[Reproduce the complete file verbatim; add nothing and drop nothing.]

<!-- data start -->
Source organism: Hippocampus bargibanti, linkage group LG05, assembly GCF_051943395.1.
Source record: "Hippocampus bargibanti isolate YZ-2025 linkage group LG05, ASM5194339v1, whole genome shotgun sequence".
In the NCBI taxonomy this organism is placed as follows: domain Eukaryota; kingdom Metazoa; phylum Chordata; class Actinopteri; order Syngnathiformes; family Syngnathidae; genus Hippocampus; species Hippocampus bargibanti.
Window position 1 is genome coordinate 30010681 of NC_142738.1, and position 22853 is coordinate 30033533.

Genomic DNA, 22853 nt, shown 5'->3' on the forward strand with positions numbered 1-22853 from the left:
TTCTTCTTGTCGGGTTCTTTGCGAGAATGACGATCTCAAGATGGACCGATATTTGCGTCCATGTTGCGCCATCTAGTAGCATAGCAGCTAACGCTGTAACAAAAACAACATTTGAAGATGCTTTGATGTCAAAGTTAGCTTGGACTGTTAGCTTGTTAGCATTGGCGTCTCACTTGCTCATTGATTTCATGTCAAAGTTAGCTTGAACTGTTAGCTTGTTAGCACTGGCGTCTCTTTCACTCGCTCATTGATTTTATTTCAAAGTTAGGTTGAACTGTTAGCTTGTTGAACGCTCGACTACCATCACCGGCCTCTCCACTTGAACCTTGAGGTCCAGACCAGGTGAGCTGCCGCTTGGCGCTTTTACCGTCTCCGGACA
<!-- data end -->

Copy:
Source organism: Hippocampus bargibanti, linkage group LG05, assembly GCF_051943395.1.
Source record: "Hippocampus bargibanti isolate YZ-2025 linkage group LG05, ASM5194339v1, whole genome shotgun sequence".
In the NCBI taxonomy this organism is placed as follows: domain Eukaryota; kingdom Metazoa; phylum Chordata; class Actinopteri; order Syngnathiformes; family Syngnathidae; genus Hippocampus; species Hippocampus bargibanti.
Window position 1 is genome coordinate 30010681 of NC_142738.1, and position 22853 is coordinate 30033533.

Genomic DNA, 22853 nt, shown 5'->3' on the forward strand with positions numbered 1-22853 from the left:
TTCTTCTTGTCGGGTTCTTTGCGAGAATGACGATCTCAAGATGGACCGATATTTGCGTCCATGTTGCGCCATCTAGTAGCATAGCAGCTAACGCTGTAACAAAAACAACATTTGAAGATGCTTTGATGTCAAAGTTAGCTTGGACTGTTAGCTTGTTAGCATTGGCGTCTCACTTGCTCATTGATTTCATGTCAAAGTTAGCTTGAACTGTTAGCTTGTTAGCACTGGCGTCTCTTTCACTCGCTCATTGATTTTATTTCAAAGTTAGGTTGAACTGTTAGCTTGTTGAACGCTCGACTACCATCACCGGCCTCTCCACTTGAACCTTGAGGTCCAGACCAGGTGAGCTGCCGCTTGGCGCTTTTACCGTCTCCGGACA